“NASA is committed to stimulating the emerging commercial reusable launch vehicle industry,” said Lori Garver, deputy administrator at NASA Headquarters in Washington. “There is a natural evolutionary path from today’s emerging commercial suborbital RLV industry to growing and developing the capability to provide low-cost, frequent and reliable access to low Earth orbit. One part of our plan is to partner with other federal agencies to develop a consensus roadmap of the commercial RLV industry’s long-range technology needs.”

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Reaction Engines Celebrates 20 Years, Looks Forward to Success with Skylon

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REACTION ENGINES PRESS RELEASE

On 15th August 2009, this Oxfordshire aerospace company celebrated its 20th anniversary. Reaction Engines Ltd (REL) has been developing the SKYLON spaceplane, a progression from the HOTOL project, over the past 2 decades and believes that a single stage to orbit (SSTO) reusable launch vehicle (RLV) is the future of global Space travel.

The secret to SKYLON’s success is its innovative SABRE engine which possesses the dual capability to be in air-breathing mode up to 30km and Mach 5 before switching to rocket mode.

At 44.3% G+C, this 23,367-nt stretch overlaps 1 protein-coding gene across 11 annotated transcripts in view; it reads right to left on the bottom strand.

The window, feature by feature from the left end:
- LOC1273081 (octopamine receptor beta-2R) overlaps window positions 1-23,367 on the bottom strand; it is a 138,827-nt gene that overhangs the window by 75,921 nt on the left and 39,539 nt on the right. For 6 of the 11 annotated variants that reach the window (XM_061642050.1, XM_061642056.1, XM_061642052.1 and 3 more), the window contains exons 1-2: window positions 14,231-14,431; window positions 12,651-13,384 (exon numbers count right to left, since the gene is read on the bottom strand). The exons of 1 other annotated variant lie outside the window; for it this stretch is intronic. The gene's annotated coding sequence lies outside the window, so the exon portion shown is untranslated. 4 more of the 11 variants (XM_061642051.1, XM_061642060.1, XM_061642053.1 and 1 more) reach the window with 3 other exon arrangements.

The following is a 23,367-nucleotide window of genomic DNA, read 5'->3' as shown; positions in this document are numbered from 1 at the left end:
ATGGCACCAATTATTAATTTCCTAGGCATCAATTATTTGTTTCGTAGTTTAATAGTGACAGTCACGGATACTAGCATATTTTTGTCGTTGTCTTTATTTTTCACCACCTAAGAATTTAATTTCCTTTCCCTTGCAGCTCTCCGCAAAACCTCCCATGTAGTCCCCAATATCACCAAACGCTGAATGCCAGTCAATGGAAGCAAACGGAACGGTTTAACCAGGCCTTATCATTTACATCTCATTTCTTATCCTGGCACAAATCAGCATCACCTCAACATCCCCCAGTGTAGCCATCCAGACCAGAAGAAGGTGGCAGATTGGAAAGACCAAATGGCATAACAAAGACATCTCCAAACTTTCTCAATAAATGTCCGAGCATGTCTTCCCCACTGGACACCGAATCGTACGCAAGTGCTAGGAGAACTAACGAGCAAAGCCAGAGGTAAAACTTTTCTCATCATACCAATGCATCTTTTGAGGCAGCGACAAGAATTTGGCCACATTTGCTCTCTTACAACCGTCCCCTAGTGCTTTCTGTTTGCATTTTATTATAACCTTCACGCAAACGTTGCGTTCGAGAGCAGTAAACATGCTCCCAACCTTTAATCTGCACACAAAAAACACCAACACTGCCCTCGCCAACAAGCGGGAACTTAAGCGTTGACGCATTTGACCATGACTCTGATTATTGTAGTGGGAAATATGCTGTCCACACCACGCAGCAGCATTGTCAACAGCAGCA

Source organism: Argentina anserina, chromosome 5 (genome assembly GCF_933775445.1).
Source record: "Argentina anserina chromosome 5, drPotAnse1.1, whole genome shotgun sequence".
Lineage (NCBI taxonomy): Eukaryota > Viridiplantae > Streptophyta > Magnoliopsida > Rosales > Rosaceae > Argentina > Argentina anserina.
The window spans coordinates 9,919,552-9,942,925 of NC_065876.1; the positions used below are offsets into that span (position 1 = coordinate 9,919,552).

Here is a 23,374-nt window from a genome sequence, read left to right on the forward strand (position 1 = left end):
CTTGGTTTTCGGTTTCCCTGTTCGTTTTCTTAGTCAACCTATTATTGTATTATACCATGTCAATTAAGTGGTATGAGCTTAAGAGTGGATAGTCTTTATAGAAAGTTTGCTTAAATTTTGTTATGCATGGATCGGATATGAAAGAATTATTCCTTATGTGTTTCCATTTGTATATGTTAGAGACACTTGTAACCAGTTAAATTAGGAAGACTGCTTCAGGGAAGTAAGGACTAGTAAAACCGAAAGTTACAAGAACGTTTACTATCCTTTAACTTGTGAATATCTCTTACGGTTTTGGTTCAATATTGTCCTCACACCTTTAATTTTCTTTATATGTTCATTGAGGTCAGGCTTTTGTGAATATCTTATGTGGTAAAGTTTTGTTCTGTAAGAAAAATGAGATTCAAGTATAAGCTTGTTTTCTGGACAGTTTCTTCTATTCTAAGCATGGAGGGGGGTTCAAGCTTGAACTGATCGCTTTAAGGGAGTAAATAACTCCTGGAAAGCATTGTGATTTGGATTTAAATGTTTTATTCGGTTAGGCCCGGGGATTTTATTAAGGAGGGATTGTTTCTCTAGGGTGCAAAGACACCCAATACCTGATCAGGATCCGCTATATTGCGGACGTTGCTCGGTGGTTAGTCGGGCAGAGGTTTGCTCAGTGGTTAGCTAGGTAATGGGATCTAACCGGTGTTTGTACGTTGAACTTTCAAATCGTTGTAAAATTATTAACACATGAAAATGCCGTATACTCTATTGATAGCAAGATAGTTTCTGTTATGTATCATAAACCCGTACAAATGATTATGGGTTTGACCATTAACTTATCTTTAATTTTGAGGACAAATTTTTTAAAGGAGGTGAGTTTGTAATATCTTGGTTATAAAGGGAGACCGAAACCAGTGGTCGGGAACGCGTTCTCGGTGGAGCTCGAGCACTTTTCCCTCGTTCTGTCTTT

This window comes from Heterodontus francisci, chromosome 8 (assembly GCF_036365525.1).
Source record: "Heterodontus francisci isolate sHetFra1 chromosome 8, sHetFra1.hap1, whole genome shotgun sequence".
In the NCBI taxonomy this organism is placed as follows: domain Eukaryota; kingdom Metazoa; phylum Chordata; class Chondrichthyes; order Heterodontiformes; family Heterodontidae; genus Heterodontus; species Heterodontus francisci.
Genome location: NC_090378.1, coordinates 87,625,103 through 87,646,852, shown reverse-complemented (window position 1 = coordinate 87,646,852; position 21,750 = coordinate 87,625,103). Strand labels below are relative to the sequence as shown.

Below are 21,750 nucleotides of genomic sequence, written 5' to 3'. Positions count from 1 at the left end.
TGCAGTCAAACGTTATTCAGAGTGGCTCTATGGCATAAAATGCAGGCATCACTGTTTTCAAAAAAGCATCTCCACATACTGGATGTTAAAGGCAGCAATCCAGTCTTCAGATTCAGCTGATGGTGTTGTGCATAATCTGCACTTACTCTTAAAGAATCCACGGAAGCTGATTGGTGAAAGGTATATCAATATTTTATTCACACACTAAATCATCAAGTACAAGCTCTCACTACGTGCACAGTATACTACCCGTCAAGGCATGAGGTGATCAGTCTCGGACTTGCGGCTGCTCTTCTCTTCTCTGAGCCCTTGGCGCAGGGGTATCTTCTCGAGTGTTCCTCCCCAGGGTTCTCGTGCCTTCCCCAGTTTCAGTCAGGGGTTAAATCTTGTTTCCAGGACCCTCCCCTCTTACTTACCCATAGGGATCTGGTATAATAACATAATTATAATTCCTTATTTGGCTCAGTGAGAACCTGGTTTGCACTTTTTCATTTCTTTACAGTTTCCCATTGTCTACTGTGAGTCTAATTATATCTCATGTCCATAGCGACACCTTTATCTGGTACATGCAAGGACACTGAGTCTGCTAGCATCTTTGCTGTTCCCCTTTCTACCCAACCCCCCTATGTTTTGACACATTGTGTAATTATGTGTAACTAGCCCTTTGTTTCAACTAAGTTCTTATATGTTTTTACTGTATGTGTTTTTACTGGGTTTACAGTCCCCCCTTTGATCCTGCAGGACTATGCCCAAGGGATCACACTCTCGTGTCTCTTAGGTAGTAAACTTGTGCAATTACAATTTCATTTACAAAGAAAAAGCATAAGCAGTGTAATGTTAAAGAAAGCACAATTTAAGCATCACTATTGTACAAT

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India Looks Toward Reusable Rockets

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ISRO to launch re-usable rockets within next 10 to 15 years
The Hindu

“ISRO will launch these re-usable rockets within next 10 to 15 years,” [ISRO Chairman G Madhavan] Nair told reporters on the sidelines of AV Rama Rao Technology Award Lecture on Advances in Space Materials on the occasion of National Technology Day celebrations at IICT here on Monday.

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RLVs: The Numbers Just Don’t Add Up

The Simple Truth about Reusable Launchers Is Not So Simple
Space Daily

There are several key factors that have retarded progress in this area. An ideal RLV would be: a single stage vehicle; inexpensive to operate and able to be turned around quickly. Thanks to NASA’s failed billion-dollar experience trying to build a scaled down technology demonstrator, the X-33, we can say that single-stage RLVs are beyond the current state of technology. The fundamental reason has to do with the energy needed to achieve orbit and the lack of a propulsion system that can deliver the required vehicle velocity at a high enough efficiency.

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STTOs: The Answer to a Thousand Dreams

What Ever Happened To Reusable Launch Vehicles
Space Daily

The simple truth is that we do not know how to make reusables and we cannot make a good business case for them. Many have tried, but all have failed. Most recently NASA spent over one billion dollars trying to build a scaled down technology demonstrator, the X-33.
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Space Florida Completes Upgrades to RLV Hanger

PRESS RELEASE

Space Florida is pleased to announce the completion of a three-year/$1.8 million project to finalize upgrades to the Reusable Launch Vehicle (RLV) Hangar, located near the Space Shuttle Landing Facility at Kennedy Space Center. Major additions included a foam fire suppression system and critical roof upgrades. The newly-installed Polyurethane Foam Fire Suppression System will now allow fueled aircraft to be stored at the 50,000 sq. ft. hangar.